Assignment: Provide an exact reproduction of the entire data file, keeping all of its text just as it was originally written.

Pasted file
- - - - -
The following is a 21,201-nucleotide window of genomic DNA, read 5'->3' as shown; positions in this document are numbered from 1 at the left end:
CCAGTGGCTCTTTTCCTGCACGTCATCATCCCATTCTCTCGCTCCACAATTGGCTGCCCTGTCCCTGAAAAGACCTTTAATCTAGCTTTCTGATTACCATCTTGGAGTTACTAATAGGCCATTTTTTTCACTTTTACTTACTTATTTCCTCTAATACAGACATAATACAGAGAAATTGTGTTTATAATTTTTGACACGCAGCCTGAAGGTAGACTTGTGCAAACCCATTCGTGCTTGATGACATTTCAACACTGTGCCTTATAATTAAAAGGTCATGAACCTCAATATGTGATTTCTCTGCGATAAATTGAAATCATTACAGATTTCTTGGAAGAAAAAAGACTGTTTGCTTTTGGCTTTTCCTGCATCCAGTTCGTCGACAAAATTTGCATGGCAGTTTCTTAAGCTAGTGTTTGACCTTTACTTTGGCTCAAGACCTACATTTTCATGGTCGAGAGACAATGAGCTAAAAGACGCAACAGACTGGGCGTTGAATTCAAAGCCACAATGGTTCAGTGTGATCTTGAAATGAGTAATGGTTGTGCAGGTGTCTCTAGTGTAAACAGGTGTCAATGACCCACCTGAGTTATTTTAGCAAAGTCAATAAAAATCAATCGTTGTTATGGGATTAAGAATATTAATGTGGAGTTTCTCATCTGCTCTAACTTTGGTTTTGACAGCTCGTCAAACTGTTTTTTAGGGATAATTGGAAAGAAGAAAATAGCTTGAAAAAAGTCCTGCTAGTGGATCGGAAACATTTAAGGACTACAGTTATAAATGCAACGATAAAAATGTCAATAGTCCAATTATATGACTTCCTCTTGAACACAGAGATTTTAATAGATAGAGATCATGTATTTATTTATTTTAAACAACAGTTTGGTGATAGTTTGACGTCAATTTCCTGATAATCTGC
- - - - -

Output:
The following is a 21,201-nucleotide window of genomic DNA, read 5'->3' as shown; positions in this document are numbered from 1 at the left end:
CCAGTGGCTCTTTTCCTGCACGTCATCATCCCATTCTCTCGCTCCACAATTGGCTGCCCTGTCCCTGAAAAGACCTTTAATCTAGCTTTCTGATTACCATCTTGGAGTTACTAATAGGCCATTTTTTTCACTTTTACTTACTTATTTCCTCTAATACAGACATAATACAGAGAAATTGTGTTTATAATTTTTGACACGCAGCCTGAAGGTAGACTTGTGCAAACCCATTCGTGCTTGATGACATTTCAACACTGTGCCTTATAATTAAAAGGTCATGAACCTCAATATGTGATTTCTCTGCGATAAATTGAAATCATTACAGATTTCTTGGAAGAAAAAAGACTGTTTGCTTTTGGCTTTTCCTGCATCCAGTTCGTCGACAAAATTTGCATGGCAGTTTCTTAAGCTAGTGTTTGACCTTTACTTTGGCTCAAGACCTACATTTTCATGGTCGAGAGACAATGAGCTAAAAGACGCAACAGACTGGGCGTTGAATTCAAAGCCACAATGGTTCAGTGTGATCTTGAAATGAGTAATGGTTGTGCAGGTGTCTCTAGTGTAAACAGGTGTCAATGACCCACCTGAGTTATTTTAGCAAAGTCAATAAAAATCAATCGTTGTTATGGGATTAAGAATATTAATGTGGAGTTTCTCATCTGCTCTAACTTTGGTTTTGACAGCTCGTCAAACTGTTTTTTAGGGATAATTGGAAAGAAGAAAATAGCTTGAAAAAAGTCCTGCTAGTGGATCGGAAACATTTAAGGACTACAGTTATAAATGCAACGATAAAAATGTCAATAGTCCAATTATATGACTTCCTCTTGAACACAGAGATTTTAATAGATAGAGATCATGTATTTATTTATTTTAAACAACAGTTTGGTGATAGTTTGACGTCAATTTCCTGATAATCTGC